The Boston Globe | By Deirdre Fernandes
September 15, 2016
With the state’s economic engine firing on nearly all cylinders, the jobless rate fell last month to its lowest level in 15 years.
Unemployment in Massachusetts eased to 3.9 percent in August from 4.1 percent the prior month, the state reported on Thursday. Employers added 5,900 jobs last month, primarily in leisure and hospitality, education, and health care. Since the start of the year, most industries have added workers or kept their payrolls stable.
The last time the state’s jobless rate was that low was in August 2001, just before the terrorist attacks, and it dipped as low as 2.6 percent during the dot-com boom of 2000.
“Wow. It’s unequivocally a positive job report,” said Mike Goodman, a public policy professor who studies the state’s economy at the University of Massachusetts Dartmouth.
“I would be most concerned about the most rapidly growing employers in the most rapidly growing areas of the state being able to staff,” he added.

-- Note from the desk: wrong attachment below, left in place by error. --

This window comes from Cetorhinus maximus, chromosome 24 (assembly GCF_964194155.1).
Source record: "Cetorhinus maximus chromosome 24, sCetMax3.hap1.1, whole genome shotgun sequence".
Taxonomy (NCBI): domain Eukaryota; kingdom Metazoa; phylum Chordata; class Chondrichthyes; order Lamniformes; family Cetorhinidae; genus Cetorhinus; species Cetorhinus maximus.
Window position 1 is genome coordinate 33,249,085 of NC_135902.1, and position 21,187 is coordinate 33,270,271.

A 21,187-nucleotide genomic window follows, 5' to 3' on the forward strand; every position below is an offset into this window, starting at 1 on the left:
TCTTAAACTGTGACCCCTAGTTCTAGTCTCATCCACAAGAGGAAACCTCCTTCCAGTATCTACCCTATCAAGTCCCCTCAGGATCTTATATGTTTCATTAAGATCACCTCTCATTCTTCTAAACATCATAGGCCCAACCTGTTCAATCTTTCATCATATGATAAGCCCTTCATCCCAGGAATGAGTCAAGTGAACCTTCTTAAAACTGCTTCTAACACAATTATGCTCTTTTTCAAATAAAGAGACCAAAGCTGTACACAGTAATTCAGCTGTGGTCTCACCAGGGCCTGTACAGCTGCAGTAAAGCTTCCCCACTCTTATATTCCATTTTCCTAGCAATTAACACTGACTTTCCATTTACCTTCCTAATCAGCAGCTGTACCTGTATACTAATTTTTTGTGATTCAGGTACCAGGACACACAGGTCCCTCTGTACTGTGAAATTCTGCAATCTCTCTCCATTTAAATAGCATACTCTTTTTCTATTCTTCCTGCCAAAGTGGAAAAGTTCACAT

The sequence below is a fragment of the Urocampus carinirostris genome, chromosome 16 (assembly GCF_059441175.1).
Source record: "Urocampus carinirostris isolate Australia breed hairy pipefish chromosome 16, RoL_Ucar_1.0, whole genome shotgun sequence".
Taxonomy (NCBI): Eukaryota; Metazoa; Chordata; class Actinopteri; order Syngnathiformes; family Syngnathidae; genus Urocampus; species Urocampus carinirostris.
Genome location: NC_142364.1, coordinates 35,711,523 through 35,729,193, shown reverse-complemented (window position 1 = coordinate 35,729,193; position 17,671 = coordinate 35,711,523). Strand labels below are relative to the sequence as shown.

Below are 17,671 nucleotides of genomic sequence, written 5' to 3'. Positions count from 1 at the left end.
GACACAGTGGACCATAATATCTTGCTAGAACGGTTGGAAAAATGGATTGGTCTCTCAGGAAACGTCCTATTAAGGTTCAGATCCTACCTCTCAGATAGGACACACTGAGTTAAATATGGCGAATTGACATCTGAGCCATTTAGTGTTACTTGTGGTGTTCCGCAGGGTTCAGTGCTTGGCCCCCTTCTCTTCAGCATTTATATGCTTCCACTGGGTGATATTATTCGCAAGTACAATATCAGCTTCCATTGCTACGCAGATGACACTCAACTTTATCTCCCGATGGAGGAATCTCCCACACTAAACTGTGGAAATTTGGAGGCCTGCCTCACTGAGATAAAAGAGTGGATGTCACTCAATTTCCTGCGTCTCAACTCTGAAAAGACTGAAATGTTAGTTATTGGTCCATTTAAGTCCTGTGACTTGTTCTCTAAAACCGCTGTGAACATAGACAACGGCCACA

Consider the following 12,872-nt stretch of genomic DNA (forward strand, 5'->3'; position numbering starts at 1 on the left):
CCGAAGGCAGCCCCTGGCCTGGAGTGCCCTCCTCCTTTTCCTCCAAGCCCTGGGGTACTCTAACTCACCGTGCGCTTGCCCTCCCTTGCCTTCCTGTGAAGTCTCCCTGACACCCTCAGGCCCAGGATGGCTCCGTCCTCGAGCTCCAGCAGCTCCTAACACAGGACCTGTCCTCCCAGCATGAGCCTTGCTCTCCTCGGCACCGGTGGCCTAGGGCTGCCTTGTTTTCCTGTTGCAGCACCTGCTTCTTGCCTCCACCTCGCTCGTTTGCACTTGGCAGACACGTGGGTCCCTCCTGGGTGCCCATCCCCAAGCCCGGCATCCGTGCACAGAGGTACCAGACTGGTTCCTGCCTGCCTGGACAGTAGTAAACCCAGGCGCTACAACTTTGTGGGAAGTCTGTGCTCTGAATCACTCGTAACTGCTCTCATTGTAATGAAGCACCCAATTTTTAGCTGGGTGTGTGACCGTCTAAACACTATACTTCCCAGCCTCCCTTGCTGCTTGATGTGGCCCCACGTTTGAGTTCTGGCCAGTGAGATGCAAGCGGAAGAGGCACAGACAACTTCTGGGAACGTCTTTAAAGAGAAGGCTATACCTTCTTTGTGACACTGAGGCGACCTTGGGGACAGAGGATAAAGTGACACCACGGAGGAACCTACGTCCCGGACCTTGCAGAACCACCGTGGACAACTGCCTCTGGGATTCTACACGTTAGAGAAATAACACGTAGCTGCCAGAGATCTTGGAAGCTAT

Companies are holding on tightly to the workers they have, said Alan Clayton-Matthews, an economics professor at Northeastern University. The number of Massachusetts residents filing for unemployment assistance dropped to 24,000 in July, the lowest it had been since October 2000, he said.
Employers have shifted strategies in how they hire, not just in the high-demand technology sector, but even for more entry level and middle-income jobs in finance and health care, recruiters said. They are more willing to bet on candidates who don’t have all of the skills they need and train them — a strategy unheard of just a few years ago, when workers were plentiful and companies could be picky.